Beans are an excellent source of plant-based protein, but if you've assumed you can't have them on a low-carb diet, think again. While it's true that beans are high in carbohydrates, "along with that comes fiber — mostly soluble fiber, which can help lower cholesterol — and important vitamins and minerals like folate, potassium, iron, and zinc," Kris Sollid, RD, senior director of nutrition communications at the International Food Information Council Foundation, told POPSUGAR.
If you're familiar with a low-carb diet, you know that fiber reduces your net carbs and can help you stay within your desired range. "Just because beans contain carbohydrates, that doesn't mean they can't be eaten as part of a lower carbohydrate diet," Kris said. "For example, a half cup serving of canned low-sodium black beans contains about 20 grams of carbohydrate, almost 9 of which are fiber, reducing the net carbs to only 11 grams." This number should fit well within any low-carb plan.
You'll also do your body good by adding some fiber to your plate, Kris explained. A low-carb diet can shortchange your body on fiber if you cut back on portions of fruits, whole grains, and starchy vegetables in order to stay on track — and fiber is good for digestion, helps you feel full after meals, and may help ward off certain types of cancer. "If you follow a low-carb eating plan, beans are a good choice to help you reach your daily fiber needs," she said.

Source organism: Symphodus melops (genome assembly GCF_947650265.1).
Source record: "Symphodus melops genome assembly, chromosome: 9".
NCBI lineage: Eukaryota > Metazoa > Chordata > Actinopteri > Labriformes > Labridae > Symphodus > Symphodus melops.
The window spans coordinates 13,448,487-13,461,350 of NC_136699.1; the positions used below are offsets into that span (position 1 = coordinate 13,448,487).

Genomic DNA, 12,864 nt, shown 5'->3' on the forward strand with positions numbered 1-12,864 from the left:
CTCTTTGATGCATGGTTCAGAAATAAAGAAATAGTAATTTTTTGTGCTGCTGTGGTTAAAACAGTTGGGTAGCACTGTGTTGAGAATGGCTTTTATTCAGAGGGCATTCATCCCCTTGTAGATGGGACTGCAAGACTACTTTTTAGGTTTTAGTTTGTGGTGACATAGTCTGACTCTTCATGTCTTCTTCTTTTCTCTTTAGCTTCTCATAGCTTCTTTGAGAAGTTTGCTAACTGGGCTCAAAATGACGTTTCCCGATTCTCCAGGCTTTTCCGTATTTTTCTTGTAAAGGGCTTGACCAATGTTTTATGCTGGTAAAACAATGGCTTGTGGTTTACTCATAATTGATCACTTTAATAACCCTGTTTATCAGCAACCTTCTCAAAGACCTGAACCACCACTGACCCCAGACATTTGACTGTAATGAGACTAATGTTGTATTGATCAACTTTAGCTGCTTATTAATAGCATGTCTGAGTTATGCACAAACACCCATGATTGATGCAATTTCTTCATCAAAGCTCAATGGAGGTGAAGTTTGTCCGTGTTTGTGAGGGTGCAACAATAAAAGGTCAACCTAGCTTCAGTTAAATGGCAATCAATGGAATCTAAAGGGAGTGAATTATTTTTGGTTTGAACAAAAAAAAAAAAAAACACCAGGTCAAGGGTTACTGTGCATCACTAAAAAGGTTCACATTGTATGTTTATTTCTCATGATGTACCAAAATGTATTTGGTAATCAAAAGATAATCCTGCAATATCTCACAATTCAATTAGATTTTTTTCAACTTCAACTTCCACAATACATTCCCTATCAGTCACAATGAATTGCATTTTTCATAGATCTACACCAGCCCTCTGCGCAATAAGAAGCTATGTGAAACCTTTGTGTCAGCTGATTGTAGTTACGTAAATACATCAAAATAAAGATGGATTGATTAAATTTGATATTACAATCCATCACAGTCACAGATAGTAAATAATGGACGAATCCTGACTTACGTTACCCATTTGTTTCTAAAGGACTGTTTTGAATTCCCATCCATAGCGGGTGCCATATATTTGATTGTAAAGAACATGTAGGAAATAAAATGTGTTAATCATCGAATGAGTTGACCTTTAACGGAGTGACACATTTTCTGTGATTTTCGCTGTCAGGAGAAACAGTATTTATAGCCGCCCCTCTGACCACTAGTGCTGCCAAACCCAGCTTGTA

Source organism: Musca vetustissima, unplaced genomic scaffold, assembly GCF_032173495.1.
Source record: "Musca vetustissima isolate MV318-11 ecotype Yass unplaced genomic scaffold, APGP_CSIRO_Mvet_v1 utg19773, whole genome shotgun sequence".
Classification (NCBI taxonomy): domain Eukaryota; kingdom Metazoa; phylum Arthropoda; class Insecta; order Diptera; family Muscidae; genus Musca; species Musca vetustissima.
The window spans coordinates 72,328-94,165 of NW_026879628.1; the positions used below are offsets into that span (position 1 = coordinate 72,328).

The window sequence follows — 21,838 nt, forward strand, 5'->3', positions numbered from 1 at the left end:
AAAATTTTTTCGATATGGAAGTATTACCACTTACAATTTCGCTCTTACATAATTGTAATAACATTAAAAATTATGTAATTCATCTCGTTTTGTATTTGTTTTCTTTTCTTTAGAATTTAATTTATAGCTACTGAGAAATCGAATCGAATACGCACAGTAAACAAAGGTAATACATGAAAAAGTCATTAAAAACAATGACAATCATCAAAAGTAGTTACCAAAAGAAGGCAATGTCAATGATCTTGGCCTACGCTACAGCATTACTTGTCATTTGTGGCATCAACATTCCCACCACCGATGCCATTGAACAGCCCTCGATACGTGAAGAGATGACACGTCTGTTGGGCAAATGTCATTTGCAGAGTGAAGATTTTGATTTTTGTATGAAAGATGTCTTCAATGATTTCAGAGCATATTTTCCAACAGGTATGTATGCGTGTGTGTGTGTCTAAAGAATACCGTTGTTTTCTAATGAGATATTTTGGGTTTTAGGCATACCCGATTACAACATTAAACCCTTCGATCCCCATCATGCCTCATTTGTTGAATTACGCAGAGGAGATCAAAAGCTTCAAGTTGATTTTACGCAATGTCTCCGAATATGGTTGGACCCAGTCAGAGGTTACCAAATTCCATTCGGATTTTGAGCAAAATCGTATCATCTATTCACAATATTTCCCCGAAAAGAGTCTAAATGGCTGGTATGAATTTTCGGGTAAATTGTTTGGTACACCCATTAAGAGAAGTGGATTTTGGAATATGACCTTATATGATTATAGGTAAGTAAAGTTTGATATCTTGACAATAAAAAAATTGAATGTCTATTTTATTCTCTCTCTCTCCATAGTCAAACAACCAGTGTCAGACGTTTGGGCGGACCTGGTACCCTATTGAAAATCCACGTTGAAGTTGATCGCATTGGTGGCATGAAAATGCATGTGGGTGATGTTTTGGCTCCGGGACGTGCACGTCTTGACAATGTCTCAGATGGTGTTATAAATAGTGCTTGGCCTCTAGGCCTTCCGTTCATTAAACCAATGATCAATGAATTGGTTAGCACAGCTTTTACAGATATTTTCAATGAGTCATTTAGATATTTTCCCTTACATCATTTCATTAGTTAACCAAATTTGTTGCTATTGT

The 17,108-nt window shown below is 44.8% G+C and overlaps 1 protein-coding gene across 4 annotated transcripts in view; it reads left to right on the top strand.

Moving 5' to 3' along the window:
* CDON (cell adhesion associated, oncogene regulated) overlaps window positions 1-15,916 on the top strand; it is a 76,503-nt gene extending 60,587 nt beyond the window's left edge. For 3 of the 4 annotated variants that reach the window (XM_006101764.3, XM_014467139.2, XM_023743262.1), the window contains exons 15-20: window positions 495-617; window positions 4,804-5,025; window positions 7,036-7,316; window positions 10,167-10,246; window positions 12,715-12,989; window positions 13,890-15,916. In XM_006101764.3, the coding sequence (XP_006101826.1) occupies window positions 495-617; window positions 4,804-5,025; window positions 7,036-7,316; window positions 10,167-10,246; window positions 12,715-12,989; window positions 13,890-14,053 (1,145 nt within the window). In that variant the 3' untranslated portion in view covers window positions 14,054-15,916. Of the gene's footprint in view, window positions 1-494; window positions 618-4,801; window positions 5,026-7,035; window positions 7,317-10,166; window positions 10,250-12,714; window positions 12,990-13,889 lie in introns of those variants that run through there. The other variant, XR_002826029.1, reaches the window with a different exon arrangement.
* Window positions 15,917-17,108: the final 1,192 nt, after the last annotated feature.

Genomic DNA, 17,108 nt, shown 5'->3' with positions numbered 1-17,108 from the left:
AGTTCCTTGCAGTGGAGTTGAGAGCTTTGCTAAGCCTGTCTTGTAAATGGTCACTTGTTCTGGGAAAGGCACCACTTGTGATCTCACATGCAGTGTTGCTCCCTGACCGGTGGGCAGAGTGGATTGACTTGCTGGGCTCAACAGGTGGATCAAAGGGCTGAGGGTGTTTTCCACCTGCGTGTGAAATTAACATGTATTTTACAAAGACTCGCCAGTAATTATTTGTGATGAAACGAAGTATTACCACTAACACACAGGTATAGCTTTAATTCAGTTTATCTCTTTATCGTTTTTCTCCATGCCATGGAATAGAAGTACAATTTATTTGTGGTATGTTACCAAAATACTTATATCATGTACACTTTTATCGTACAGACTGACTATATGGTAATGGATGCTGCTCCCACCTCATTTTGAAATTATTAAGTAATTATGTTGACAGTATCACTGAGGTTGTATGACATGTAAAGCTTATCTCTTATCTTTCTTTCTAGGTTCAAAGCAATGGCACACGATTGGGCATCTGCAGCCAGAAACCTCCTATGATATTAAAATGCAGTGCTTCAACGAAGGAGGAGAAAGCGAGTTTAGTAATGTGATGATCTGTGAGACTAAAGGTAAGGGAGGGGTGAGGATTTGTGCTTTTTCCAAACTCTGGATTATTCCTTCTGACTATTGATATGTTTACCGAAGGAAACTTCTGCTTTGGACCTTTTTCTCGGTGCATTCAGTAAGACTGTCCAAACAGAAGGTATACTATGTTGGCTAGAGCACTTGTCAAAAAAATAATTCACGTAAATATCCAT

Still, "portion size is key to ensuring you get a good mix of macronutrients in your diet. This goes for protein sources like meats, but it also applies to fruits, vegetables, and beans, too," Kris added. "Whether they be black, red, navy, or northern, adding even a small amount of beans — one-quarter to one-third of a cup — to omelets, salads, or a low-carb quesadilla is a great way to 'beef' up these classics with some plant-based nutrition." Bottom line: there's no need to fear beans when going low-carb diet, but keep an eye on your portions, and remember that variety is important for any diet.